18. Joachim de Fiore. Abbatis Joachim divina in Jeremiam interpretatio, plurimis referta Vaticiniis... Cologne 1577. VD16 J 286.
  19. Aratus. Phaenomena et prognostica... Cologne 1569. VD16 A 3200.
  20. Trutina pacis, qua examen seu iudicium revolutionis annie praesentis 1579. astrologicum continetur... Cologne 1579. VD16 T 2133.
  21. Heinrich Efferhen. Homeliae 13 in caput 38 et 39 prophetae Ezechiel de Gog et Magog, seu de Turcis... Strasbourg 1571. VD16 E 565.

Secondary literature on Rasch
  • Barnes, Robin Bruce. Prophecy and Gnosis: Apocalypticism in the Wake of the Lutheran Reformation (Stanford: Stanford University Press, 1988), 161, 165.
  • Hille, Martin. Providentia Dei, Reich und Kirche: Weltbild und Stimmungsprofil altgläubiger Chronisten 1517–1618 (Göttingen: Vandenhoeck & Ruprecht, 2010), 146-47.
  • Schöne, Renate. Afterword to Johannes Rasch, Das Weinbuch: Nachdruck der Ausgabe um 1580 (Dortmund: Harenberg, 1981), 125–27.
  • Schottenloher, Karl. “Untergang des Hauses Habsburg, von Wilhelm Misocacus aus den Gestirnen für das Jahr 1583 vorhergesagt: Eine verkappte politische Flugschrift.” Gutenberg-Jahrbuch 26 (1951): 127–33.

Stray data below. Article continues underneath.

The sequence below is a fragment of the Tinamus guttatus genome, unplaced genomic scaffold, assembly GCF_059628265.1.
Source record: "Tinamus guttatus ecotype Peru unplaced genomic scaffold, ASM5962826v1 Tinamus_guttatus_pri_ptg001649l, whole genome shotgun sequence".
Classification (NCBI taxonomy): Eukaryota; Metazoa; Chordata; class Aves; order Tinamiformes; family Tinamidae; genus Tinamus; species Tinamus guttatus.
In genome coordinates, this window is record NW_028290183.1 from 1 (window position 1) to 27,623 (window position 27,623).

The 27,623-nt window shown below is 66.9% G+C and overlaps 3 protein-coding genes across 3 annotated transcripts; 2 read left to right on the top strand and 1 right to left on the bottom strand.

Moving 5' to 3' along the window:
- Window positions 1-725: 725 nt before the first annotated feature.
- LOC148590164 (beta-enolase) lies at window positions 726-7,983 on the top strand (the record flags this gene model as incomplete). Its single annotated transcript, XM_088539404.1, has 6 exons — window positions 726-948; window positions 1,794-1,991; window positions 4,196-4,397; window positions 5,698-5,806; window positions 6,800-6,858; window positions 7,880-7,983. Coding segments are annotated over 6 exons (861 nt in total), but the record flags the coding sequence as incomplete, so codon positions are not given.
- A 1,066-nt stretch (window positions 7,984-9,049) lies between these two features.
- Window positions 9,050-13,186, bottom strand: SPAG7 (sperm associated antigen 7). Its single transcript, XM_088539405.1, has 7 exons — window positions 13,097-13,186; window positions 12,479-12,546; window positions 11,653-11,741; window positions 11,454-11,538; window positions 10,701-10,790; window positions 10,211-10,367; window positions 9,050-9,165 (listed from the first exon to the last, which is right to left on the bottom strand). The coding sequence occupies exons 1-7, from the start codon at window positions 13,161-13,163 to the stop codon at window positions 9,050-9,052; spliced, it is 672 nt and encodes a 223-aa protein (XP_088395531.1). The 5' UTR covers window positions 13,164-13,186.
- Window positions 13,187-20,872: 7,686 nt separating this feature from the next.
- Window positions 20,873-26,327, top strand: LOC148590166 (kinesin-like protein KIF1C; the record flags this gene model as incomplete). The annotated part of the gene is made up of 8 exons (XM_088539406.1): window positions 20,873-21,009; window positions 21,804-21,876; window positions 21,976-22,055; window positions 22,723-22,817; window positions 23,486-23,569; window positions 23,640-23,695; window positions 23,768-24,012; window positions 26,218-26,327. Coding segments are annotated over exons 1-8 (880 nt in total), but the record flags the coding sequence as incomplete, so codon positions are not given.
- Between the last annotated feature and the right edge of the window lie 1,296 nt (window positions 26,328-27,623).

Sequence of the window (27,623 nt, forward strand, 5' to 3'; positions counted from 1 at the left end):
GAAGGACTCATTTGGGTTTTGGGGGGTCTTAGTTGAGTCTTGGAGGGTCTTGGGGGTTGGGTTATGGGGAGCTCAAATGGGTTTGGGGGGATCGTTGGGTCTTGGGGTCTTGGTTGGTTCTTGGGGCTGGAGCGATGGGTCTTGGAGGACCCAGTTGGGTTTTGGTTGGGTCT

• Smolinsky, Heribert. Deutungen der Zeit im Streit der Konfessionen (Heidelberg: Winter, 2000).
  • Wagner, Joseph Maria. “Oesterreichische Dichter Des XVI. Jahrhunderts,” Serapeum 25 (1864): 317–20 (on Rasch; the rest of Wagner's contribution extends across multiple issues). Nachträge, Serapeum 26 (1865): 123–24.

Friday, December 12, 2014

CFP: Medieval Media (Special Issue of Seminar: A Journal of Germanic Studies)

There's still more than two weeks left to submit an abstract for a proposed special issue of Seminar that Markus Stock and Ann Marie Rasmussen are putting together. The CFP sounds intriguing, and I think I have something that might fit their project. Now that we've reached the end of the semester, I should have time to work up an abstract.
Medieval Media. Special Issue of Seminar: A Journal of Germanic Studies